By Grant Smith and Salma El Wardany
Last month, officials from the organization signaled they’re prepared to do this, with Saudi Energy Minister Prince Abdulaziz bin Salman — who represents OPEC’s biggest and most influential member — saying it was his “job” to thwart any surplus. Yet the pain of sacrificing more sales volumes, and haggling over how to divide up the burden, may rather steer the alliance to wait and see how conditions develop.
OPEC+ hasn’t started work on the different scenarios to outline the range of deeper cutbacks ministers would consider when they meet in early December, the delegates said.
“It will prove very difficult to formally agree new, deeper cuts,” said Harry Tchilinguirian, head of commodity markets strategy at BNP Paribas SA in London. “A rollover of current cuts for the rest of 2020, with an emphasis on compliance by all members, is the path of least resistance.”
The group signaled this week it saw less urgency to adopt new measures, with Secretary-General Mohammad Barkindo saying the outlook for 2020 has “brightened” as economic growth holds up and trade tensions between the U.S. and China abate.
A key obstacle to any new agreement is that some countries haven’t yet delivered the cutbacks they agreed to at the start of the year, when OPEC+ pledged to collectively reduce supplies by 1.2 million barrels a day. Iraq and Nigeria have mostly increased output instead of delivering their promised curbs.
Another difficulty is in securing support from OPEC’s principal ally, Russia, which is under less budgetary pressure to maintain high oil prices and has sounded cautious about stronger intervention. Energy Minister Alexander Novak said on Wednesday that oil prices of $60 a barrel show the market is stable, and producers will keep monitoring the situation into early 2020. Russia has also exceeded its output curbs pledge for several months this year.
Traders, analysts and refiners surveyed by Bloomberg on Wednesday said they mostly expect OPEC and its partners to simply extend the existing output caps — which expire in March — to the middle or end of next year. Twenty-four of 38 predicted a rollover, while the other nine forecast a deeper reduction.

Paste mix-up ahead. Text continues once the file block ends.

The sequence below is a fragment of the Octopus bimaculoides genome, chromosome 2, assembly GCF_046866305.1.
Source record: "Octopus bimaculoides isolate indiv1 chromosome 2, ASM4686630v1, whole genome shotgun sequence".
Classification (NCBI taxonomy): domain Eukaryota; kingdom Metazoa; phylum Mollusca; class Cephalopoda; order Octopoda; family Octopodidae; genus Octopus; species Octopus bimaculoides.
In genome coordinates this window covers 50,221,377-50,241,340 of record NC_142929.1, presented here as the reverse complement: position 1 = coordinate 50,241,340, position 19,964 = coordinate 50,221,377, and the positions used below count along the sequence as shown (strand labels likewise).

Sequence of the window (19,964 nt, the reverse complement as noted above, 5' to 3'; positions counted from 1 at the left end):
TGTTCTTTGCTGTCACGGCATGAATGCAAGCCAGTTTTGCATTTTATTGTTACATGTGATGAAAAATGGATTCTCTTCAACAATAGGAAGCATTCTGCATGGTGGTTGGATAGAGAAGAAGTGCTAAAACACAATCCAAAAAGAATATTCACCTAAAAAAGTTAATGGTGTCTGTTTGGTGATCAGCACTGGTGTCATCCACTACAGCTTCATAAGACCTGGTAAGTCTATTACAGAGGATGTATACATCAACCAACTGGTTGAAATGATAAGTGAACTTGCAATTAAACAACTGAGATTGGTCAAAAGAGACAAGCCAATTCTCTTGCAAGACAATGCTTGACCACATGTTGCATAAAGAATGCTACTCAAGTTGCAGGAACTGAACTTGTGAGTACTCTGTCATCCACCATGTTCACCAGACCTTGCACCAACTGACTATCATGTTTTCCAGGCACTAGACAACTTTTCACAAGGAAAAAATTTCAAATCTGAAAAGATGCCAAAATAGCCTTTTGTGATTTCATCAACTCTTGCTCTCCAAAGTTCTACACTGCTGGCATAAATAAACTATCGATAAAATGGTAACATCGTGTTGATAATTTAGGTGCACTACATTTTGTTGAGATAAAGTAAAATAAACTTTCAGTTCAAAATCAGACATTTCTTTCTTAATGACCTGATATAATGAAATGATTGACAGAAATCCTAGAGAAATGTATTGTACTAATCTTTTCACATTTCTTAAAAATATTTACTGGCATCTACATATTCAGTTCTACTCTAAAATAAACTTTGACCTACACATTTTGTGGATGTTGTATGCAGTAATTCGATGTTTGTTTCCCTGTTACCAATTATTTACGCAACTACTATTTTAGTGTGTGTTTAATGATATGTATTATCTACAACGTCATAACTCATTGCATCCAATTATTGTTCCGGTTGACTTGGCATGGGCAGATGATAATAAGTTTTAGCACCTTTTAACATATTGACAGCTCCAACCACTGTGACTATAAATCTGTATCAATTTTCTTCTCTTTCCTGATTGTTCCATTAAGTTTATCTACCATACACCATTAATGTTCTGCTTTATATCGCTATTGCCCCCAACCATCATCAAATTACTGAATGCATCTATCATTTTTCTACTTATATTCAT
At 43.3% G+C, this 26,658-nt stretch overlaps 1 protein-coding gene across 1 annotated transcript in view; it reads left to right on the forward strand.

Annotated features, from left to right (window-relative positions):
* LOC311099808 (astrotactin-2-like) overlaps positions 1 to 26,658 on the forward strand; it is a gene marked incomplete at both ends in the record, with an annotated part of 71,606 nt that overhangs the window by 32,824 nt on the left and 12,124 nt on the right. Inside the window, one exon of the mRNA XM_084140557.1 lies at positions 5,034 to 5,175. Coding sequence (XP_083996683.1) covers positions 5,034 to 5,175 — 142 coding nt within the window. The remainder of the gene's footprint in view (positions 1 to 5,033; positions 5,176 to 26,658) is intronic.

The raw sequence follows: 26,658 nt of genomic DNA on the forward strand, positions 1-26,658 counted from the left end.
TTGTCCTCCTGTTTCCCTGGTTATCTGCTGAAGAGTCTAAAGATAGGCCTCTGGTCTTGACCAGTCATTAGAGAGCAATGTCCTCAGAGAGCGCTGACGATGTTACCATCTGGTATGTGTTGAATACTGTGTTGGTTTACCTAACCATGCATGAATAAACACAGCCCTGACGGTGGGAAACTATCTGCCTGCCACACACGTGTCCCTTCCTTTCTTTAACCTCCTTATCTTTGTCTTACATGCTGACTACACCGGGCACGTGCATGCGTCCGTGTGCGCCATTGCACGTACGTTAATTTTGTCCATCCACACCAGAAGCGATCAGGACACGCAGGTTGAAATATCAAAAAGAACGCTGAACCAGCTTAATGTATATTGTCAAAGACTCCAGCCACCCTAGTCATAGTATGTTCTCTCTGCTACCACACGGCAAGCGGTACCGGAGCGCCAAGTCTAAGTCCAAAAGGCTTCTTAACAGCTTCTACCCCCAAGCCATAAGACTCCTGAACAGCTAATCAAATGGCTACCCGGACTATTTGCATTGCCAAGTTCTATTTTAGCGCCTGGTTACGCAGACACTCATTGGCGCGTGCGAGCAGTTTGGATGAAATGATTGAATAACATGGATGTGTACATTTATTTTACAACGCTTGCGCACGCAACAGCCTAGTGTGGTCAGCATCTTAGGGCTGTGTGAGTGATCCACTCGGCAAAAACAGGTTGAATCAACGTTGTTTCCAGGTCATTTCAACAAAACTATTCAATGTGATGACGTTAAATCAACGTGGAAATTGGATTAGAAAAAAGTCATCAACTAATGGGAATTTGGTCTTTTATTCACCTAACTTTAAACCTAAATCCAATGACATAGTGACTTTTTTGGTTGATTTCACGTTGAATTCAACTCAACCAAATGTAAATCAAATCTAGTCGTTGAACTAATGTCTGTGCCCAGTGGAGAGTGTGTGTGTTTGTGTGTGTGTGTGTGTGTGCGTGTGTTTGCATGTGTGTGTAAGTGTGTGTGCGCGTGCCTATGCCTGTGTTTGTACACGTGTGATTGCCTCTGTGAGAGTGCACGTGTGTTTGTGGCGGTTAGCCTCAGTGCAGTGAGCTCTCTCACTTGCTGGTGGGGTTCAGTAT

Case For Action
The case for taking more vigorous action is clear. Output from OPEC’s rivals will expand twice as fast as global consumption in 2020 as the ongoing surge in U.S. shale oil is supplemented by new supplies from Brazil and the North Sea, the organization’s data show.
“We see a supply tsunami next year,” said Bob McNally, president of Rapidan Energy Group and a former oil official at the White House under President George W. Bush. “If OPEC did nothing, global inventories would rise by at least 1.2 million barrels a day. We assume they’ll announce a cut in December.”
Yet a new agreement may be too difficult to achieve.
Saudi Arabia, the cartel’s biggest and most influential member, has already cut production more than twice as much as agreed to under the current deal. The kingdom is frustrated that others still haven’t fully implemented the cutbacks they committed to at the start of the year, according to a delegate.
“The challenge of announcing deeper cuts is that some members are still not compliant, while others are over-compliant,” said Giovanni Staunovo, an analyst at UBS AG in Zurich.
There’s also the risk the current strategy is backfiring, by propping up prices and encouraging investment in OPEC’s rivals. In a long-term outlook published on Tuesday, the organization slashed forecasts for the amount of oil it will need to pump over the next few years as U.S. shale oil continues to grow